UCL Department of Economics


Gorman Conference & Lectures 2020

Gorman Conference and Lectures 2020: Inequality, Technology and Labour Markets


The event will take place on 12th &13th October 2020 online.

Registration for the events is now closed 

The Gorman Conference 1.30pm – 5pm (and drinks at 7.05pm – 7.30pm).

Link to the Conference program.  

The Gorman Lectures by Daron Acemoglu (MIT) 5.30pm – 7pm 

Lecture 1: Oct 12th from 17:30 to 19:00 (UK time)

“Tasks, Automation and Labor Market”. 

YouTube Widget Placeholderhttps://www.youtube.com/watch?v=TxRd2VcRd-Q&t=5s


Lecture 2: Oct 13th from 17:30 to 19:00 (UK time)

“New Tasks, Good Automation and Bad Automation: Implications for the Future of Work".

YouTube Widget Placeholderhttps://youtu.be/wd_Dsl3zQ9s


Jointly organised by UCL Economics, IFS-Deaton Review and CReAM.

Established in 2001, the Gorman Lectures are sponsored by UCL and Princeton University Press in honor of the influential economist William Moore "Terence" Gorman.


The annual series features a different leading economist each year and has so far included; Eric Maskin, Dan McFadden, James Heckman, Avinash Dixit, Robert M. Townsend, Ken Binmore, Robert Hall, Jerry Hausman, Thomas Sargent, Pierre-Andre Chiappori, Jean Tirole and Torsten Persson. The lectures cover a range of sub-discipline in Economics and are usually produced in book form by the Princeton University Press after the event. A list of W M Gorman's publications can be found on the Trinity College Dublin website and more information about his life and achievements can be found on the Guardian webpage.


Gorman Lectures 2018 / 2019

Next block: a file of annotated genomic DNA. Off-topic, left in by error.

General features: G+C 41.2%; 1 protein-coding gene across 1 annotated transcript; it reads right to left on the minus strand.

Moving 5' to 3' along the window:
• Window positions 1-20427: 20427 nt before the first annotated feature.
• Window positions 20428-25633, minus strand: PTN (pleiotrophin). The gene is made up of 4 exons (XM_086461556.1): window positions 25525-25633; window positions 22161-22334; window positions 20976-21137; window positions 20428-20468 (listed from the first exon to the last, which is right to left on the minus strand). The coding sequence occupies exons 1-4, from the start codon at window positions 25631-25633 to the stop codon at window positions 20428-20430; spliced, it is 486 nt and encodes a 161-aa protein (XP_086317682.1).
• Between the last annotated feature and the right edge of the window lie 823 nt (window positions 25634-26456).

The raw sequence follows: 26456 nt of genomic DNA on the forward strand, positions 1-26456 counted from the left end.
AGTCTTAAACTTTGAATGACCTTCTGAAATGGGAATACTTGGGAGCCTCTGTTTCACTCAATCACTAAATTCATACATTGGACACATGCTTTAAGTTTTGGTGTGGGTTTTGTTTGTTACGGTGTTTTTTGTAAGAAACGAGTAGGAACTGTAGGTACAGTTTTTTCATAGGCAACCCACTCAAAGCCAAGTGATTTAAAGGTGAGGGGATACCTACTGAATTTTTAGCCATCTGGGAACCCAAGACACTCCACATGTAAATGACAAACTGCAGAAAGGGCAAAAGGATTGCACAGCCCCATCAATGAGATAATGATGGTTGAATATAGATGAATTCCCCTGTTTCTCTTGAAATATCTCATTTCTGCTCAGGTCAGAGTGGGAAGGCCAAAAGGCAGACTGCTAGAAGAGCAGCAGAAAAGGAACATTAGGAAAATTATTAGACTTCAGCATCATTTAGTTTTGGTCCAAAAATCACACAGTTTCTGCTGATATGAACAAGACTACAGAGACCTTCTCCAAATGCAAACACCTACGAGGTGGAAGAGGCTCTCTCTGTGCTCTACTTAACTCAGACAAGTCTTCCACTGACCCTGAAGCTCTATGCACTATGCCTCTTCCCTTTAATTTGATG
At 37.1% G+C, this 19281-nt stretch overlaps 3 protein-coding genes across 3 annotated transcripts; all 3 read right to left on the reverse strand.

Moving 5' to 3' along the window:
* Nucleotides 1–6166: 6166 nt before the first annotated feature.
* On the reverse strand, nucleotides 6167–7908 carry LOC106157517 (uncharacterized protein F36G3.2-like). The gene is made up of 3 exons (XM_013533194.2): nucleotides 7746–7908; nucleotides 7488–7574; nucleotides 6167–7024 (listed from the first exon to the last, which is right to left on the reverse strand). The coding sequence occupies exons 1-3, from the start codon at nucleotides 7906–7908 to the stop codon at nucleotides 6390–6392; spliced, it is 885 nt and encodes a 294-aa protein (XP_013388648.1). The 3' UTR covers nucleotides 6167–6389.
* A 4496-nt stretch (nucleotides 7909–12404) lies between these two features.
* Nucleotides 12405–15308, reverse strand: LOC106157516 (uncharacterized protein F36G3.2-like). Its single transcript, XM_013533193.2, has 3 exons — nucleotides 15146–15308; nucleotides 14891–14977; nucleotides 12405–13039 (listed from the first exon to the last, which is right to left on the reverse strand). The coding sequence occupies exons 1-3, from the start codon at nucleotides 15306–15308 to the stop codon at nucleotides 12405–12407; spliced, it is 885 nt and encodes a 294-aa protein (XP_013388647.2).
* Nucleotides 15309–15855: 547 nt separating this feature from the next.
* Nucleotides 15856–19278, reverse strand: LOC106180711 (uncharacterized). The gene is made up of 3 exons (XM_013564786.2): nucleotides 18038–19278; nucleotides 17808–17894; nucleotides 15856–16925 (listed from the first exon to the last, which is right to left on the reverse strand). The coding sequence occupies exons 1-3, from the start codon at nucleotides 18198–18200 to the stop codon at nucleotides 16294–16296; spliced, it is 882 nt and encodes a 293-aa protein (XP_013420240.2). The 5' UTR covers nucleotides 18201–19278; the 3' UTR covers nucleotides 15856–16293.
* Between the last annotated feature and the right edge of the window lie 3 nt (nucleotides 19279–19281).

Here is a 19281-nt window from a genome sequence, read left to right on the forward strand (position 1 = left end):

This year’s Gorman Lecture is entitled 'A Long Road: Women's Quest for Career and Family' will be delivered by Claudia Goldin (Harvard) on May 20th / 21st 2019 - from 5.30pm -7.00pm, at UCL. 

Event schedule:
Monday 20th May 5.30pm - 7.00pm Gorman Lecture Part 1 - Followed by a networking reception

Tuesday 21st May 5.30pm - 7.00pm Gorman Lecture Part 2

There will be a Conference during both days (co-sponsored by CReAM and IFS (ESRC Centre) themed around Claudia’s work and co-organised by Uta Schönberg, Monica Costa Dias and Claudia Olivetti.  

Gorman flyer
Gorman Lectures 2017







7 and 8 May 2017

Torsten Persson (Stockholm University)
Political selection in Sweden: Facts, causes, and consequences.

Based on a unique set of data, Persson dicussed the selection into higher political office in Sweden. The two lectures addressed the following questions;

Can the selection of politicians combine high competence (ability) with an equal representation of different social backgrounds?

Do political parties consider candidates' popularity among the voters when appointing their leaders? How will a quota to raise the female representation in politics change the competence of elected politicians?



Gorman Lecture 2016


Eric Maskin

Eric Maskin (Harvard)

Tuesday 16th Feb, 5:30pm-7pm (Part I)

Wednesday 17th Feb, 5:30-7pm (Part II)

Sir Ambrose Fleming LT and Foyer, Roberts Building, UCL

Part I: How Should Members of Parliament (and Congress) be Elected?

Candidates for  the British Parliament and the U.S. Congress are elected according to plurality rule (first-past-the-post). I will argue that this election method is seriously flawed. A better method is “true majority rule” (the Condorcet Method), according to which a candidate wins if she would beat all other candidates in a head-to-head contest. Indeed, there is a sense in which true majority rule dominates all others. Slides

Part II: Elections and Strategic Voting

Strategic voting consists of voting for candidate A even though you prefer candidate B. Election methods that are vulnerable to strategic voting produce distorted outcomes and impose heavy extra costs on voters. No method is entirely strategy proof, but I will argue that the election rules proposed by two rival 18th century scientists---Condorcet and Borda---come closest. Slides 

Gorman Lectures 2015

by Jean Tirole (Toulouse School of Economics)